battle he encounters (if this is the case, then I’d suggest that he’s playing the wrong genre to begin with). On the other hand, I’m not opposed to grinding for other reasons – IF it’s well-implemented (yes, well-executed grinding can
be done). Aside from the most important aforementioned factor (it MUST be optional), leveling for leveling’s sake must present the player with something more interesting to shoot for than a few higher stat numbers – AND shouldn’t make the player wait forever to get to them (some sort of “Exp. Bonus” ability can help here). As an example, say whatever you want about Pokemon
, but it gives players an unforced incentive not to rush through every area, as spending some extra time wandering through the tall grass may incite an encounter with a creature you haven’t caught before – and the battles may cause one of your current creatures to evolve into a completely new one. Thus, hanging around in one place for awhile can yield results just as, if not more, interesting than what’s next on the “official” agenda. In short, players shouldn’t feel forced to spend time fighting without moving forward, but those who don’t mind doing so ought to feel that it was worth it.
Ease of Travel
– One of the genre’s most appealing features to many players is how many places there are to see in just one game – while a few RPGs choose to remain relatively “small-scale,” which has its own appeal, most instead draw gamers in with a palpable sense of grandeur, giving them huge worlds to tool around in, and something of interest to see or do just about everywhere you happen to go. The frequent downside to this, however, is that there’s most always bound to be a long stretch between where you are and where you’re trying to get to, forcing you to traipse (and, frequently, fight) your way through long stretches which hold no immediate interest for you. While forcing players to take “the long way around” when encountering an area for the first time is understandable (after all, you can’t just let players skip around to their heart’s content until they reach the end credits), making them do it again when they want or need to backtrack a bit is far less excusable. Many RPGs fall back on the traditional “airship solution,” but this sort of universal travel mechanism is frequently not made available until the end of the game – while this does makes sense, considering that allowing players to go wherever they want from square one will likely result in them encountering challenges they’re not prepared to face (unless the entire game is tailored to avoid this, which gives birth to its own separate problems), it doesn’t solve the intrinsic problem at hand. In short, I’d like to see more RPGs give players a limited but effective way of quickly going back to where they’ve been for a majority of the game – the “teleport” mechanic of Blue Dragon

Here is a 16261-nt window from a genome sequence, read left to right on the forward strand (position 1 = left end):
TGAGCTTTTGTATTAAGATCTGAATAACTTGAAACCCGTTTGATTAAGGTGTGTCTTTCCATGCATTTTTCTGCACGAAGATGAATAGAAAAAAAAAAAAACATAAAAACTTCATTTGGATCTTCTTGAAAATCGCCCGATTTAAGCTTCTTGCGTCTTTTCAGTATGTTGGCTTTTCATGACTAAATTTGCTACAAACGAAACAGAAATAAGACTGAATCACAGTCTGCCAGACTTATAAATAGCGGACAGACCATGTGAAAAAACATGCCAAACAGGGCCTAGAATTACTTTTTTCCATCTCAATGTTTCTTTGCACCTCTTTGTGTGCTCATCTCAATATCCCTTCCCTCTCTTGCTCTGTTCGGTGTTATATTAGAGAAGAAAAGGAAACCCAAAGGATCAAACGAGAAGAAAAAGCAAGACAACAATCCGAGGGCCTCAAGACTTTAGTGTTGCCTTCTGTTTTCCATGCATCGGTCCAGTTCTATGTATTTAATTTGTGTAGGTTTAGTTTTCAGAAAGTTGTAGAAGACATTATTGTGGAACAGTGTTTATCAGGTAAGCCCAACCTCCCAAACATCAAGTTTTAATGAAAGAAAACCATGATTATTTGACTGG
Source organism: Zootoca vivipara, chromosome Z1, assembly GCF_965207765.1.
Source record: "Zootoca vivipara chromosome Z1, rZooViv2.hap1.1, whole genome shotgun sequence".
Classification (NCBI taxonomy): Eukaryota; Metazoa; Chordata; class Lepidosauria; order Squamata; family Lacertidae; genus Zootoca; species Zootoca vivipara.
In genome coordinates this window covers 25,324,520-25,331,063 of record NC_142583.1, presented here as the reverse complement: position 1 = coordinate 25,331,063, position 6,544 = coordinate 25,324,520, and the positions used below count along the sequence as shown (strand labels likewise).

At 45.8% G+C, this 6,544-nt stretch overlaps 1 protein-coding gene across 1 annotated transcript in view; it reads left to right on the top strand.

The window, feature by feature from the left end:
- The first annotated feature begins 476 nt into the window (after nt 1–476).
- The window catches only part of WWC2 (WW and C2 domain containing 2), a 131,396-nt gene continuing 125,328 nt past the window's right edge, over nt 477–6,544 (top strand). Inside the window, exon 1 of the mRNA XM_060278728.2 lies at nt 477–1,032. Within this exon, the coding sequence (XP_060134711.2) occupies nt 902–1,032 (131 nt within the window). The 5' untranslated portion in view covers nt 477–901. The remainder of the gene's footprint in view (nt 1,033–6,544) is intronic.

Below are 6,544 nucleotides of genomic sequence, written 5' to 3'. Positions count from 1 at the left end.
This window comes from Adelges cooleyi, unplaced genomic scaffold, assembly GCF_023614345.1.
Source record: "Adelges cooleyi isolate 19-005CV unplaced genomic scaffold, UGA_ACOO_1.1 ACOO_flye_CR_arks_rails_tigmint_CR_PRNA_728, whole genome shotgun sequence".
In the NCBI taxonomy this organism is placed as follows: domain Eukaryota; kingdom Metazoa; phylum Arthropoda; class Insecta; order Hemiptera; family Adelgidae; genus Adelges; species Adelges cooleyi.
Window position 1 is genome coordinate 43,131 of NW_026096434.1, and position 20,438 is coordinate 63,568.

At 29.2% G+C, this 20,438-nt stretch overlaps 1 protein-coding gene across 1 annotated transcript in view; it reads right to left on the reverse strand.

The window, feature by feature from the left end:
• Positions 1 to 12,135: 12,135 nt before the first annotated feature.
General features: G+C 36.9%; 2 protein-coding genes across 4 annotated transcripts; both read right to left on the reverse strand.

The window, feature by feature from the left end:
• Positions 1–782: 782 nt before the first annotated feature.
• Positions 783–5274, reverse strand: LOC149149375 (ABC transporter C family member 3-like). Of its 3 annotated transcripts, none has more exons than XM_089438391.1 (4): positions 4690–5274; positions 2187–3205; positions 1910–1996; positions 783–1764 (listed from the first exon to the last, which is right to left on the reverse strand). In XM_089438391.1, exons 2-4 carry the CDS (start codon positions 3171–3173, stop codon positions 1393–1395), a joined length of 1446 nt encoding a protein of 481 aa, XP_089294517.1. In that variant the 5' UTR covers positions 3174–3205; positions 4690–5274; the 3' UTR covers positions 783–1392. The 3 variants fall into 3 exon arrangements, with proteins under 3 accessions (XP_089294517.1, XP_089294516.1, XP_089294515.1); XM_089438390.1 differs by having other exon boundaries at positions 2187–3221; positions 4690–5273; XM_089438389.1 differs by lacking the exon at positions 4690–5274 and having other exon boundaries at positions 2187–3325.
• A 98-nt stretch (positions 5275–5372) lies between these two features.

comes most immediately to mind, but it’s hardly the only viable solution.
Not Leaving Me Clueless
– I know that not everyone does this, but when I play through a game for the first time I like to do so without any sort of guide or other outside help if I can – the ol’ instruction manual is as far as I go until I’ve completed the sucker “blind” at least once. Sometimes, however, reading a FAQ after finishing a game to see what I missed the first time around can come as something of a nasty shock – more often than I’d care to remember, seeing what sort of arcane hoops I’d have needed to jump through to obtain certain powerful items makes me say “How in the heck did they expect me to figure THAT out?” Granted, the really powerful stuff should certainly not be a cake walk to get, but on the other hand it shouldn’t be so well-hidden that you have next to zero chance of even knowing it exists